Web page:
Part 2: Achieving Economic Efficiencies At General Motors Facilities
Achieving Economic Efficiencies At General Motors Facilities
By Naomi Millán, Senior Editor September 2014 - Facilities Management
With General Motors for her entire career, Scott has seen the highs and lows. The global facilities organization at GM is currently in an interesting spot. After the wallop of the Great Recession, GM rebounded and is expanding operations. "We're a growing company right now, so there are a lot of projects going on in North America and in our international operations," Scott says. Until those projects are complete, she needs to meet growing demand with facilities that are still addressing deferred maintenance and infrastructure issues. Achieving economic efficiencies is essential.
One of the strategies which helped the GM portfolio weather the financial storm of '08 and '09 was a robust condition assessment process that Scott's team used to evaluate the aging portfolio. The condition assessment was the basis for a project prioritization system so that the money they had available for non-product projects was applied wisely, Scott says.
In addition, they took a hard look at the portfolio and disposed of properties that were no longer needed. Now they have the more fortunate problem of needing to ramp up facilities to meet the needs of the company.
"There's still that challenge that we have some pretty old facilities that need some things to keep them up and running," she says. "And if the industry comes back, we're going to be running them pretty hard."
Some of the efficiencies adopted during the downturn have become permanent best practices. For example, Tomaszewski says, there was a focus on maximizing density. Employees in leased space were consolidated into the GM Technical Center campus in Warren, Mich., Scott's home base, which went from 12,500 people to 20,000 people. By bringing employees back in-house, the company decreased leasing costs and improved the campus' energy profile, he says.
Global facilities has several initiatives — reducing energy intensity by 20 percent by 2020, promoting global renewable energy use, and improving wildlife habitat, among many others — and the team is always looking for ways to knit them together to achieve more with one strategy. Again at the Warren Tech Center, no-mow zones were established, which both improved wildlife habitat and cut down on energy spend.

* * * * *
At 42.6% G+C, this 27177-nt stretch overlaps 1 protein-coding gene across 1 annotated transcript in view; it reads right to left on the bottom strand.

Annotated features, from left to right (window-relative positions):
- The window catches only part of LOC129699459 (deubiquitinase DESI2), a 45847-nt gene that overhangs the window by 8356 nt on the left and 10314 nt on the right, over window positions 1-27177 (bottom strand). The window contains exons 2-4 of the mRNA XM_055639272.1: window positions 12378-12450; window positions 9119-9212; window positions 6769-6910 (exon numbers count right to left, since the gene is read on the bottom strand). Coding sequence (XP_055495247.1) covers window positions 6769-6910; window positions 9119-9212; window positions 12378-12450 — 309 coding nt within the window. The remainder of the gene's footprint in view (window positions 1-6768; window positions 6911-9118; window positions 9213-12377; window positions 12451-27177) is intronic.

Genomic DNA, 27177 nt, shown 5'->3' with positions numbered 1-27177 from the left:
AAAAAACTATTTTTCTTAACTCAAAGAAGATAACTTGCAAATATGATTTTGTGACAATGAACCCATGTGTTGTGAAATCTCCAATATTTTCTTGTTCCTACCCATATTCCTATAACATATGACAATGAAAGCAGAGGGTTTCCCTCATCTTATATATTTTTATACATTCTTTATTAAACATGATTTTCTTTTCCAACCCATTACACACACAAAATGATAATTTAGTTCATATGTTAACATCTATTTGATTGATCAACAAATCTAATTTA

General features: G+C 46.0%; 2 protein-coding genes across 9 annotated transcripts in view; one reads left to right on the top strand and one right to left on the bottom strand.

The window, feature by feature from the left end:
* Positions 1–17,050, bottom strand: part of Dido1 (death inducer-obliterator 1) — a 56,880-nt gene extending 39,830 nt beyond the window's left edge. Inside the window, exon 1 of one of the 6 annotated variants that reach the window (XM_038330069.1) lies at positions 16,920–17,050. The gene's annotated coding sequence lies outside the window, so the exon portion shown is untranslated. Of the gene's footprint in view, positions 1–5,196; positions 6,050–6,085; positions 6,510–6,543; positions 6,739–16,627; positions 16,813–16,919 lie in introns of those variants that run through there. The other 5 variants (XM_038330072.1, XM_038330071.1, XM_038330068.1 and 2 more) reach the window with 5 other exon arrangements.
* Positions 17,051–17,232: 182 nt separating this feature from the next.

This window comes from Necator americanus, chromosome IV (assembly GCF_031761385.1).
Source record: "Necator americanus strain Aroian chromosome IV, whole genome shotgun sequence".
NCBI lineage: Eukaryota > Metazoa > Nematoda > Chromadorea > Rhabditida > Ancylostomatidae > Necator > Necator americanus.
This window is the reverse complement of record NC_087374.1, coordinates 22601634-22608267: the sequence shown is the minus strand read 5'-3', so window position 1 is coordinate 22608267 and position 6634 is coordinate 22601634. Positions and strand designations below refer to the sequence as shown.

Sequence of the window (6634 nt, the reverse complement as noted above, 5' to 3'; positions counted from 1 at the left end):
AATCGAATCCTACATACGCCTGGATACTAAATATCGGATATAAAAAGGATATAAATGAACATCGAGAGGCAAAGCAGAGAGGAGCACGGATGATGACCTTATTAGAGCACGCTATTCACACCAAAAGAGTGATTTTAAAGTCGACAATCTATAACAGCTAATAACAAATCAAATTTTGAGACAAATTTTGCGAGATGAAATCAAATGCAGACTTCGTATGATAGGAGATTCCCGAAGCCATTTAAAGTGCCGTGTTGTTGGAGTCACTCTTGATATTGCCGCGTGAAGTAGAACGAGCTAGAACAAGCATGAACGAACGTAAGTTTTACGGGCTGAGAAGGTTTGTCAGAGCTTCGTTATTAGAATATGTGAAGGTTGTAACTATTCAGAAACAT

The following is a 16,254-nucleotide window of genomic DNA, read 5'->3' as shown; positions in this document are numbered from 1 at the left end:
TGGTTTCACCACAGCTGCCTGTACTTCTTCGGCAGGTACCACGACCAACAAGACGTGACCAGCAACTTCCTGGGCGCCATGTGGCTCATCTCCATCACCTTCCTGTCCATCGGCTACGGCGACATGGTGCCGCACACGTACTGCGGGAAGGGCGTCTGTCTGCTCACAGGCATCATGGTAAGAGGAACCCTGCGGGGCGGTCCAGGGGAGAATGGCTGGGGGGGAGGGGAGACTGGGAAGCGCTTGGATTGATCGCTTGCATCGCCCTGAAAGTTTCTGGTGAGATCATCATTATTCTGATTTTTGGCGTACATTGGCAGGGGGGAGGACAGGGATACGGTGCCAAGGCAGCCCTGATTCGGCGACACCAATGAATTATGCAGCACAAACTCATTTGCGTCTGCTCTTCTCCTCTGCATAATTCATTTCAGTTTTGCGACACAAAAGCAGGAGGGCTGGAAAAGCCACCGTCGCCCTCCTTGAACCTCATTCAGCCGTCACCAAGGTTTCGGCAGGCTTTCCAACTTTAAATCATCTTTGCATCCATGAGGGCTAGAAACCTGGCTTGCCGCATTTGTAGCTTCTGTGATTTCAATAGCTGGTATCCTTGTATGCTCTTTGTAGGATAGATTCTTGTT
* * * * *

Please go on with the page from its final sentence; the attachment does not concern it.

With density increasing in the non-manufacturing portfolio, aesthetics play a larger role in maintaining employee satisfaction, Scott says, but employee wishes have to be balanced with facility needs.
"We're really working on people's morale, and we're controlling the fact that you see that your workstation hasn't been updated since the '80s but we see that the steam system hasn't been upgraded since the '50s, since the Tech Center, for example, was built in the mid-'50s," she says.
Responding to results of Workplace of Choice surveys, her team created "Workplace Choices," expanding interiors standards options, but still maintaining a cohesive centralized aesthetic, which also helps to cut down maintenance costs for touch-ups and allows lightly used office furniture from sites such as headquarters at the Renaissance Center in Detroit to find a second life at manufacturing plants.
"So you have two happy customers, you've re-used something instead of buying new in both places, and you can really make a big impact on the company," Scott says. About 90 percent of available funds go towards infrastructure needs, and the remaining 10 percent is fed into Workplace of Choice strategies.
Any project undertaken by facilities at GM anywhere in the world has a strong sustainability focus, Scott says. Construction sites keep the lights turned off if no work is going on. Soil displaced by projects is reused to create naturalized walking paths instead of being trucked off site. And the results are undeniable. For the second year in a row, GM has been recognized as an Energy Star Partner of the Year for efforts such as two landfill gas initiatives to generate electricity at two of their larger manufacturing sites. They have 83 manufacturing sites and 28 non-manufacturing sites that are landfill-free, meaning less than one percent of the waste generated at a manufacturing site goes to a landfill.
"We're well on our way to achieving our 2020 initiatives," says Tomaszewski.